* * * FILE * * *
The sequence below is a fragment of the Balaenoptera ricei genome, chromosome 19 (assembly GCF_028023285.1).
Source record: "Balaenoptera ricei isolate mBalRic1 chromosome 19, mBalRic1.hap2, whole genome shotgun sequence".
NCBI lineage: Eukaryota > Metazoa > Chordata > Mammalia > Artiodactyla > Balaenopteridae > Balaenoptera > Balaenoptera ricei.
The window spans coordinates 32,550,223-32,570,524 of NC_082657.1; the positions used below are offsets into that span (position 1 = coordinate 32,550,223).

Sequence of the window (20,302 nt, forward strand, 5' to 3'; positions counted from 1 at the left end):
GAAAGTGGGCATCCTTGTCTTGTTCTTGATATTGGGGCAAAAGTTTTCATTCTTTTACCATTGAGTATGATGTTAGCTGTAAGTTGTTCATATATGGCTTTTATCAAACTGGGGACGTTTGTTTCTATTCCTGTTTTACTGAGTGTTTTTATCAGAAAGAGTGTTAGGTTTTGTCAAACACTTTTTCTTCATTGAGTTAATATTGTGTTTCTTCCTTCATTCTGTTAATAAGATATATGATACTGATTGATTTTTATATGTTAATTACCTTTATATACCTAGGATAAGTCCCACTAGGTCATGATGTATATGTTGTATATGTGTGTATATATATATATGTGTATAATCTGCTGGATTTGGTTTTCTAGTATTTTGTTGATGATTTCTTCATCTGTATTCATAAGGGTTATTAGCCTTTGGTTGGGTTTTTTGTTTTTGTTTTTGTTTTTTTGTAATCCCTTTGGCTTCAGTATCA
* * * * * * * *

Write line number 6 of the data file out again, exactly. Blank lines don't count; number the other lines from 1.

GAAAGTGGGCATCCTTGTCTTGTTCTTGATATTGGGGCAAAAGTTTTCATTCTTTTACCATTGAGTATGATGTTAGCTGTAAGTTGTTCATATATGGCTTTTATCAAACTGGGGACGTTTGTTTCTATTCCTGTTTTACTGAGTGTTTTTATCAGAAAGAGTGTTAGGTTTTGTCAAACACTTTTTCTTCATTGAGTTAATATTGTGTTTCTTCCTTCATTCTGTTAATAAGATATATGATACTGATTGATTTTTATATGTTAATTACCTTTATATACCTAGGATAAGTCCCACTAGGTCATGATGTATATGTTGTATATGTGTGTATATATATATATGTGTATAATCTGCTGGATTTGGTTTTCTAGTATTTTGTTGATGATTTCTTCATCTGTATTCATAAGGGTTATTAGCCTTTGGTTGGGTTTTTTGTTTTTGTTTTTGTTTTTTTGTAATCCCTTTGGCTTCAGTATCA